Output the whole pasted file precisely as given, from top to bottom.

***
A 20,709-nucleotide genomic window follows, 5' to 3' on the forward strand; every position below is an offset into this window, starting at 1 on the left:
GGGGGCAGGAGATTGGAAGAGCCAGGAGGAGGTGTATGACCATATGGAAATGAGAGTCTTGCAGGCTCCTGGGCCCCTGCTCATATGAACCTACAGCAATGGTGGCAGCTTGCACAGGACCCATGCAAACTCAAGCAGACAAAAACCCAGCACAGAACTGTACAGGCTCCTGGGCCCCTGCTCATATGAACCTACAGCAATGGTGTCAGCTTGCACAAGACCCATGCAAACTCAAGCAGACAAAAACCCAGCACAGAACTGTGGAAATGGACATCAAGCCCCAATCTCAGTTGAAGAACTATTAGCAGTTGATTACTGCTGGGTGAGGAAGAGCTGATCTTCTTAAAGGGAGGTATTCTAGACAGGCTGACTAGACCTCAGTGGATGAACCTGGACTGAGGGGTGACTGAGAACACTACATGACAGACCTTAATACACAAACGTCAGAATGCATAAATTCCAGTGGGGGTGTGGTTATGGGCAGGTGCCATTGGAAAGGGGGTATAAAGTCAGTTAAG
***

A 20,709-nucleotide genomic window follows, 5' to 3' on the forward strand; every position below is an offset into this window, starting at 1 on the left:
GGGGGCAGGAGATTGGAAGAGCCAGGAGGAGGTGTATGACCATATGGAAATGAGAGTCTTGCAGGCTCCTGGGCCCCTGCTCATATGAACCTACAGCAATGGTGGCAGCTTGCACAGGACCCATGCAAACTCAAGCAGACAAAAACCCAGCACAGAACTGTACAGGCTCCTGGGCCCCTGCTCATATGAACCTACAGCAATGGTGTCAGCTTGCACAAGACCCATGCAAACTCAAGCAGACAAAAACCCAGCACAGAACTGTGGAAATGGACATCAAGCCCCAATCTCAGTTGAAGAACTATTAGCAGTTGATTACTGCTGGGTGAGGAAGAGCTGATCTTCTTAAAGGGAGGTATTCTAGACAGGCTGACTAGACCTCAGTGGATGAACCTGGACTGAGGGGTGACTGAGAACACTACATGACAGACCTTAATACACAAACGTCAGAATGCATAAATTCCAGTGGGGGTGTGGTTATGGGCAGGTGCCATTGGAAAGGGGGTATAAAGTCAGTTAAG